Martinmas

When our children were young, we attended a lantern walk at our school in celebration of Martinmas. The children walked through the dark woods with lanterns in their hands, singing songs. Over the years they made paper lanterns, jar lanterns (my favorite for safety), tin lanterns, and balloon lanterns (my favorite for beauty).

It was a simple event, perfect for young children who don't need to think deeply about this important turning of the year, this turning to quietude, thankfulness, and giving. Rather, it provided a picture for their little souls--a spark of light, deep in the night.

At home, I read this sweet story about a little girl and an injured goose and how she had to let her own desires go in order to help the goose.

Sadly, the girls have outgrown the lantern walk, but not the need to consciously turn toward the new season which is upon us. We're doing this in a couple of ways this year--we'll be taking some time to celebrate that gesture of giving that we each have deep within us, by both actively reaching out and by speaking quietly to that spark within.

Last year, we took part in Soulemama's baby cap project for Haiti. I'm now hunting for another such project. I have just purchased this new book to share with the girls this week. Perhaps it will provide us with some inspiration.

Helen is also working on a food and clothing drive this week for our local shelter. After the kids stock shelves, the families will all be coming to our house for a Martinmas potluck and bonfire. Here are the invitations we made. They are tiny paper lanterns with the invites rolled up inside.


We'll put all our Ikea lanterns along the drive and our homemade lanterns inside. We'll have as an electricity-free evening as possible.

After we enjoy the warm food and friendship, we'll venture into the dark to watch sparks from the bonfire rise high into the sky. While we won't be singing our lantern walk songs, hopefully those sparks will touch the teens just as the little lights in the lanterns did when they were young. Take a moment this week and celebrate that spark deep within.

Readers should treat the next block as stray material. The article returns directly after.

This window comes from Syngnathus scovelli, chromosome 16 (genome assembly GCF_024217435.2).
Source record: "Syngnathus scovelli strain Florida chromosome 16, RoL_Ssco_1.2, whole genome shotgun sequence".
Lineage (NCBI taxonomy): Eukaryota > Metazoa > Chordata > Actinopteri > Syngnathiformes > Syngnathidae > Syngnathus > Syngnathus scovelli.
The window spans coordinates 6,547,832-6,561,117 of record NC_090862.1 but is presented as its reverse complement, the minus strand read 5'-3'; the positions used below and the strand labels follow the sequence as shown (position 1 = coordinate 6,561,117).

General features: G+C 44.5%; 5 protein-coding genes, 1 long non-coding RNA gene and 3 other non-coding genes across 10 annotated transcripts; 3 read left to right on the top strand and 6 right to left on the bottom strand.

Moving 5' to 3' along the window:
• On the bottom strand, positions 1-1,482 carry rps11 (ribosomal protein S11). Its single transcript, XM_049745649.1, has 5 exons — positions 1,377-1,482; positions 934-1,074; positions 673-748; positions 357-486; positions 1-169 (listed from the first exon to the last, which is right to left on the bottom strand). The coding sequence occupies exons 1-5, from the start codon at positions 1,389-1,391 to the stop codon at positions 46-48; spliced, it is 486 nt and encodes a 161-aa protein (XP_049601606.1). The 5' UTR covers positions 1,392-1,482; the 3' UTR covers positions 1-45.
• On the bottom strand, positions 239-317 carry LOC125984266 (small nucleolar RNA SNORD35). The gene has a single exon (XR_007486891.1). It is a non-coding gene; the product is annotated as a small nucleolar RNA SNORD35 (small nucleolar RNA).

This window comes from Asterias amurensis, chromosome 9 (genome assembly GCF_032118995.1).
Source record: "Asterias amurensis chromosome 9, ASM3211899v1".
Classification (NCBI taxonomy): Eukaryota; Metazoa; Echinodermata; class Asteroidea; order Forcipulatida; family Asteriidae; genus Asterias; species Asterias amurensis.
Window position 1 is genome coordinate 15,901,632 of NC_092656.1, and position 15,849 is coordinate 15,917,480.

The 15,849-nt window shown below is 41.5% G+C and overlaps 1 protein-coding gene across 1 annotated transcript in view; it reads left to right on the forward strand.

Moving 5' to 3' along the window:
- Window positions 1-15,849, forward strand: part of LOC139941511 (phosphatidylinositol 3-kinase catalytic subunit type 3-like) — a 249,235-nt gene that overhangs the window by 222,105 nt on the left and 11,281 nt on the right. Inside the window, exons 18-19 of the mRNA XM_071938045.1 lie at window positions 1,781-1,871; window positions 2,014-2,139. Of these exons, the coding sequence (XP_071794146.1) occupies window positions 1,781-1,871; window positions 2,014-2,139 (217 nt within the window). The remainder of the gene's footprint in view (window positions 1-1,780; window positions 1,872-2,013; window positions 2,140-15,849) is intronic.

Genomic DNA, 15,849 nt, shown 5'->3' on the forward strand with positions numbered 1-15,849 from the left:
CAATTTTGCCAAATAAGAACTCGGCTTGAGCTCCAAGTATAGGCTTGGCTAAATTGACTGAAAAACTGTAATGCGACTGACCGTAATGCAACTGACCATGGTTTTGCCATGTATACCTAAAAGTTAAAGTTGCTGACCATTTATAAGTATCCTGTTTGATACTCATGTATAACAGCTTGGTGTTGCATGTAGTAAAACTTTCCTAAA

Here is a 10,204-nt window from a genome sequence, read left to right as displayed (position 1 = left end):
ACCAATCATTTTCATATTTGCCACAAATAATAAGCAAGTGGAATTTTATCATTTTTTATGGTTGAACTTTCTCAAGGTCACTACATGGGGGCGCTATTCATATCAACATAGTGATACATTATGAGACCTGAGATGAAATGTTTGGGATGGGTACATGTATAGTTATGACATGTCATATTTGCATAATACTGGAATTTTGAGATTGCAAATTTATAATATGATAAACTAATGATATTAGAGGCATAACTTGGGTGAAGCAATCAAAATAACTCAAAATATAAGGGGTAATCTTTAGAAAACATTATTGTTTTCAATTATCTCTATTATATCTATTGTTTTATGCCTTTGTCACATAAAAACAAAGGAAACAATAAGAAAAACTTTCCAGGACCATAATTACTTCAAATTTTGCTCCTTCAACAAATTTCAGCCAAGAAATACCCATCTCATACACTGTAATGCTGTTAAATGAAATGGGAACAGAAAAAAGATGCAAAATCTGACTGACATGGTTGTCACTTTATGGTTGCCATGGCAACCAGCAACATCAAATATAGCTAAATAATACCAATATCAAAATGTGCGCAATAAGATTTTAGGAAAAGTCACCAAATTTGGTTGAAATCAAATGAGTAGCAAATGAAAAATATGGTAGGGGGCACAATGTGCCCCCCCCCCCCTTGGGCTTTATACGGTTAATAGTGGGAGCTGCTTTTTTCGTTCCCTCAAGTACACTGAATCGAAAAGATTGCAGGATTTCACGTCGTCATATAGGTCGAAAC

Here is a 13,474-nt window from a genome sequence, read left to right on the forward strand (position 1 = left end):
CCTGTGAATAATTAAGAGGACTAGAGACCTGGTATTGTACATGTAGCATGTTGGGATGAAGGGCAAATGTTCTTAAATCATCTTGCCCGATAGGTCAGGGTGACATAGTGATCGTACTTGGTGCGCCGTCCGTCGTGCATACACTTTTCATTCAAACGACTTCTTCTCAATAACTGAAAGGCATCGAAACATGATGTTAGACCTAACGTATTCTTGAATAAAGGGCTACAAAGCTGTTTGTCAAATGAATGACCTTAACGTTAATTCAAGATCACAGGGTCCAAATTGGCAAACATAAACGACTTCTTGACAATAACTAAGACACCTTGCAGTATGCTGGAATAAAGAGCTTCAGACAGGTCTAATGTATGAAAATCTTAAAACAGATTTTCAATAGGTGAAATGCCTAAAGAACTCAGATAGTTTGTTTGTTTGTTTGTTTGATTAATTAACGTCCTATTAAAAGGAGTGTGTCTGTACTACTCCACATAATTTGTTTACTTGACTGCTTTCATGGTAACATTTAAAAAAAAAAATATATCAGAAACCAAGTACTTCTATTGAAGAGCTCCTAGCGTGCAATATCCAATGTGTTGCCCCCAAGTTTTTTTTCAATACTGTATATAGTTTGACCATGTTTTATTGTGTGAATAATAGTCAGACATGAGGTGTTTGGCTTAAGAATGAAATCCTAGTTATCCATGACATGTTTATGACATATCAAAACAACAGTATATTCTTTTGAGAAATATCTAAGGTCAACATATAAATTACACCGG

Jane  – (November 9, 2009 at 11:54 AM)  

I have fond memories of the lantern walk when J attended Waldorf Kindergarten. I loved the song, High and Blue the Sky!

Martha  – (November 9, 2009 at 12:15 PM)  

You've planned such a memorable evening...and thanks for the reminder about Amy's Goose...I'd better go find that!!

Quiltin' Mama  – (November 9, 2009 at 12:44 PM)  

Sounds like a great evening planned.

If you have not been here- you may like it.http://crafthope.com/

Our local Ronald Mc Donald House always has needs that my children/teens enjoy contributing to.
I realize there are none close to you- Springfield or Burlington but maybe a similar but different group.

Dawn  – (November 9, 2009 at 6:03 PM)  

This sounds like a great way to make Martinmas meaningful for older kids. I love these ideas, and the knitting book looks like one I'd like to check out. Have a great Martinmas!

Jane  – (November 9, 2009 at 8:03 PM)  

Sarah, I'd love to hear of any crafting service ideas you come across that someone with limited knitting and sewing abilities could participate in.

sarah  – (November 9, 2009 at 8:41 PM)  

I love the way your celebrations are evolving and enriching over time.

renee ~ heirloom seasons  – (November 10, 2009 at 10:48 PM)  

What a lovely way to continue the tradition!
And I will have to write down that book, we love Tasha Tudor, but have only seen one of the books by her daughter.
I hope you have a wonderful Martinmas!

Christine  – (November 13, 2009 at 10:42 AM)  

We are a family inspired by waldorf and i wanted to thank you so much for sharing the festivals with us.

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